The forecourt (pump island location) is the part of a filling station where vehicles are refueled. Fuel dispensers are placed on concrete plinths, as a precautionary measure. Additional elements may be employed, including metal barriers. The area around the fuel dispensers must have a drainage system. Since fuel sometimes spills on the ground, as little of it as possible should penetrate the soil. Any liquids present on the forecourt will flow into a channel drain before it enters a petrol interceptor which is designed to capture any hydrocarbon pollutants and filter these from rainwater which may then proceed to a foul sewer, storm-water drain or to ground. – Wikipedia edited
A Filing Station on Roscoe
2015 Google View 
(click to enlarge map)
This 1950 Sanborn Fire Map indicates a filing station just west of Broadway on Roscoe. I always wonder why this rectangular parcel of property was never develop. According to this map two pumps were located on this property. 
2009 Google Map view
As of 2009 the garages from the old filling station was still there - look toward the back. Also, there was an '12 flat rooming house' with an address of 623 Roscoe as well.
Wooden Streets 
and Remaining Brick Alleys:
The story to this photo
This narrative is from Forgotten Chicago-Facebook
"I (Jeremy Huyser)‎ is a heavy equipment operator, and we dig trenches all over the city. 99% of the trenches I dig are in city streets. Usually we come across the old Belgian block pavers and trolley tracks which the city just paved over. Last month, digging on Lincoln [Avenue] between Cornelia and Addison, we unearthed untouched sections of Lincoln’s old wooden block surface. It’s covered in about 8 inches of asphalt and was totally intact until I had to dig through it." 
Background
‘Chicago’s alleys were not always paved with asphalt, or even brick cobbles. In fact, in the late 19th and early 20th centuries, efforts to find economical materials led to Chicago’s streets being paved with wood. Paving with wood blocks was developed in the mid-19th century by a Boston builder, and by 1871 more than 50 miles of Chicago streets were paved with the material. It was a reasonable solution to the muddy streets that preceded it. Naturally, when the Great Fire hit in 1871, many of Chicago’s streets where among the things that burned. While no wood block streets exist in Chicago today, several wood block alleys remain and provide a valuable glimpse into the past ....
image - Town[ship] of Lake View 1886 Annual Report
‘When companies are contracted by the city to demolish and replace structurally unsound vaulted sidewalks, their saw-cutting methods typically go beyond the curb and well into the street. The work continues with subsequent digging in and around the street, involving the removal of several inches of asphalt followed by older concrete and finally, well-preserved 19th or early 20th century fired red brick or granite pavers that are typically discarded as "waste." During one of these jobs, when an observant contractor looked closely at several pavers that had fallen into a vault during another routine sidewalk upgrade, he realized that the blocks were comprised of wood, which was a very unusual, considering that he had been doing this work for several years and had never come across anything like this before. With his curiosity now piqued, he returned to the street and removed additional debris and tar from the section he had been working on. There, he discovered, or rather uncovered many more of these seldom found creosoted or wood-tar cedar wood pavers, that likely were installed sometime between the late 19th and early 20th century.’...
Why it's no longer used
Brock Friedman, a commented from Forgotten Chicago-Facebook brought up a very good point. “Most historic wood blocks with grade contact/burial are saturated with coal-tar creosote. This stuff is HORRIBLY TOXIC. PLEASE DO NOT PULL IT OUT OF DUMPSTERS AND PLEASE DO NO TAKE IT HOME. PLEASE DO NOT, DO NOT DO NOT STICK IT IN A MITER SAW AND TRY TO CUT IT UP. It is a powerful skin, eye and lung irritant that WILL cause burns, cornea damage, lung damage, etc. I do a lot of woodworking and when I inquired about cutting some timbers I could get for cheap, the reactions were very alarming. When you use power tools the saw dust is aerosolize and it is highly photo reactive. So even with long sleeves, gloves and a mask you get burns all over exposed skin. And God help you if you burn the stuff. And never, ever use it around vegetables.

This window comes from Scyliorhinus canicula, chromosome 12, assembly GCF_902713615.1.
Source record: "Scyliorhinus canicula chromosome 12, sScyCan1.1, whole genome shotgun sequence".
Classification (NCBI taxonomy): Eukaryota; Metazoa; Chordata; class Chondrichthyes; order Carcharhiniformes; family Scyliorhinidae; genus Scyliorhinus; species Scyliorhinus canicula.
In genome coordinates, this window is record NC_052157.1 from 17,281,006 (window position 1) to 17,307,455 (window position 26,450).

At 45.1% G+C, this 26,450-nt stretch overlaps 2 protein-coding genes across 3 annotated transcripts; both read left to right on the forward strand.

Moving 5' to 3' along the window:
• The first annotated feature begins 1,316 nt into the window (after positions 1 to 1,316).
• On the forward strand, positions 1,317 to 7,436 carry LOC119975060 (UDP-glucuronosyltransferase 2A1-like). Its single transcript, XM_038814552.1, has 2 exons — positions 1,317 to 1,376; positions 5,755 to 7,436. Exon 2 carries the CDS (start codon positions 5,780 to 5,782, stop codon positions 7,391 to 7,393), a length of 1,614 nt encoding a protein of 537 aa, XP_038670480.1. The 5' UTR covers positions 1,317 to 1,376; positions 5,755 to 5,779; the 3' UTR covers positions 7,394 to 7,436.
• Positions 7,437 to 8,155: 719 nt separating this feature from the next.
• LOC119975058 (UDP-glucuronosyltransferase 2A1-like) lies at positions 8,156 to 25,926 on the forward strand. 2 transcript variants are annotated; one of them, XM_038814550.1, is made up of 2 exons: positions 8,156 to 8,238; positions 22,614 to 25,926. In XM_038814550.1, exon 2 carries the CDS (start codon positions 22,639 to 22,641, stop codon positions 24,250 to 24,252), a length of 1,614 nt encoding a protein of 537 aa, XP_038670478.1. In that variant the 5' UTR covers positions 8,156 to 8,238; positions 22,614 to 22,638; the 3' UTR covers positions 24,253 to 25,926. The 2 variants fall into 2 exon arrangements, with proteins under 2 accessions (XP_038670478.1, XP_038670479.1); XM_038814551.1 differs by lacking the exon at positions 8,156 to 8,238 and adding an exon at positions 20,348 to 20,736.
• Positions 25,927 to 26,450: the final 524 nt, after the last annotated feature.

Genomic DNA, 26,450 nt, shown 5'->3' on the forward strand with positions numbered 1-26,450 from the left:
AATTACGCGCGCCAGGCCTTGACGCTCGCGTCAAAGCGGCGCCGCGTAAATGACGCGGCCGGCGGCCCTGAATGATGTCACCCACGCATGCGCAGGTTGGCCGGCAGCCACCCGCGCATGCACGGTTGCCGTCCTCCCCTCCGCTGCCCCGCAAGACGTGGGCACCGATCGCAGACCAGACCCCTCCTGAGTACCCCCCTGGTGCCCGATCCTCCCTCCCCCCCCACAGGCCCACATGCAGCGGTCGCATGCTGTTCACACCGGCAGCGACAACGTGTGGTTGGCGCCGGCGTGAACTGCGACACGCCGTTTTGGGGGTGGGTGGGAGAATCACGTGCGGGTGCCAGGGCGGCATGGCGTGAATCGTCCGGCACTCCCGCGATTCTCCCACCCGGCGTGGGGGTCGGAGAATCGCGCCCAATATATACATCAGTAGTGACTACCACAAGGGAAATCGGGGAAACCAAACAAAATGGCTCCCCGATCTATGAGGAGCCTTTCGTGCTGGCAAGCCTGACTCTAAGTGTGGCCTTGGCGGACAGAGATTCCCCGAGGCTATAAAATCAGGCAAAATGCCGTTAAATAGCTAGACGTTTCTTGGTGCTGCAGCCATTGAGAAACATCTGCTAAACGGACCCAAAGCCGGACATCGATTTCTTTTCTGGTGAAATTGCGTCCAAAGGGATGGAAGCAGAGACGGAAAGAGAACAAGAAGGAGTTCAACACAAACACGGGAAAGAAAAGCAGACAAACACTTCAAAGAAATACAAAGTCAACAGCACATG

Yes, it's historic. But it's toxic. Beware!”
The Remaining Brick Alley Tour
2018 Google Map edit
red x's brick/black x's concrete or asphalt 
I decided to document in 2019 in what I believe the last network on brick alleys within a local area of Lake View. 
I snipped photos of this network of alleys before it’s forever lost and forgotten; paved by asphalt or concrete. Most of the photos I placed in a Facebook album called 'The Catacomb of Brick Alleys' on my Facebook page. This section of this post was inspired by visitors to my Facebook page. This was the most tedious documentation to date - virtual mapping on Google Maps (Google maps very few alleys), snipping out sections & then editing/enhancing using a editing tool called Pic Monkey. I began my virtual journey at Belmont east of Racine & then continued to Wolfram with some diversions here and there east toward Seminary Avenue.  
 Belmont east of Racine
 the journey south to Wolfram
 selective photos of the journey

 alley at Barry

 alley at George
 below is the end of the journey view north from Wolfram
School Street to Roscoe
not all are brick
2018 Google Maps
 2018 Google Map edit
 2018 Google Earth view
The Wooden Alley on Roscoe Street
yards west of Lake Shore Drive
on the south-side of the block
an photo artist view below 
by Tim M Hickernell
photos - Lisa Binkowski via Forgotten Chicago-Facebook

Post Note:
They don't make streets like they used to
4200 block of Paulina Avenue in the neighborhood of 
Ravenswood Southeast
'“As soon as I went in, the tire on the driver’s side went down. I tried to put the car in reverse, the wheels were spinning. I shut the car off and got out of the car and that’s when the asphalt around the car started to collapse.” What started as a small hole quickly turned into a sinkhole wide enough for the front half of the minivan to fall into. “After I got out, like two or three minutes later, it just started to cave in,” Yanong said. Outside of the damage his minivan sustained, Yanong was not injured'.- Block Club of Chicago


Important Note:
These posts are exclusively used for educational purposes. I do not wish to gain monetary profit from this blog nor should anyone else without permission for the original source - thanks!